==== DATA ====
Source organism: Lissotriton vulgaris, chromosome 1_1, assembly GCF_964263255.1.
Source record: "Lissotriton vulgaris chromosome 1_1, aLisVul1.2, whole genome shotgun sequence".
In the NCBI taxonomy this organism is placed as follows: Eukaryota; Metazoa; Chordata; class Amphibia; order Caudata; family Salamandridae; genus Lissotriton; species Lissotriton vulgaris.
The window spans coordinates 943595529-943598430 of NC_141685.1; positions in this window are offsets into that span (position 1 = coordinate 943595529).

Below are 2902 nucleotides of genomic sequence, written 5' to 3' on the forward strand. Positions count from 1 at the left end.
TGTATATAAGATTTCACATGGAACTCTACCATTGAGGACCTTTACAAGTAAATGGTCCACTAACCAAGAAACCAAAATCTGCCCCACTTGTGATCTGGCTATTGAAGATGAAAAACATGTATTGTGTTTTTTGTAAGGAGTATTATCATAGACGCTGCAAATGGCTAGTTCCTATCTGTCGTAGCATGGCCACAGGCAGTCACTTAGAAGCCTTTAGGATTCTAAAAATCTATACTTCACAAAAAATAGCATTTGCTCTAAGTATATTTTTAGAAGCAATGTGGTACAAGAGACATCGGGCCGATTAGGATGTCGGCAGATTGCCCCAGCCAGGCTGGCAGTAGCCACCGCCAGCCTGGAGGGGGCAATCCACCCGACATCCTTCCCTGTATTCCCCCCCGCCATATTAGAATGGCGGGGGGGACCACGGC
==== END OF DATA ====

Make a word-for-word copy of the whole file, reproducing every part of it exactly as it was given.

Source organism: Lissotriton vulgaris, chromosome 1_1, assembly GCF_964263255.1.
Source record: "Lissotriton vulgaris chromosome 1_1, aLisVul1.2, whole genome shotgun sequence".
In the NCBI taxonomy this organism is placed as follows: Eukaryota; Metazoa; Chordata; class Amphibia; order Caudata; family Salamandridae; genus Lissotriton; species Lissotriton vulgaris.
The window spans coordinates 943595529-943598430 of NC_141685.1; positions in this window are offsets into that span (position 1 = coordinate 943595529).

Below are 2902 nucleotides of genomic sequence, written 5' to 3' on the forward strand. Positions count from 1 at the left end.
TGTATATAAGATTTCACATGGAACTCTACCATTGAGGACCTTTACAAGTAAATGGTCCACTAACCAAGAAACCAAAATCTGCCCCACTTGTGATCTGGCTATTGAAGATGAAAAACATGTATTGTGTTTTTTGTAAGGAGTATTATCATAGACGCTGCAAATGGCTAGTTCCTATCTGTCGTAGCATGGCCACAGGCAGTCACTTAGAAGCCTTTAGGATTCTAAAAATCTATACTTCACAAAAAATAGCATTTGCTCTAAGTATATTTTTAGAAGCAATGTGGTACAAGAGACATCGGGCCGATTAGGATGTCGGCAGATTGCCCCAGCCAGGCTGGCAGTAGCCACCGCCAGCCTGGAGGGGGCAATCCACCCGACATCCTTCCCTGTATTCCCCCCCGCCATATTAGAATGGCGGGGGGGACCACGGC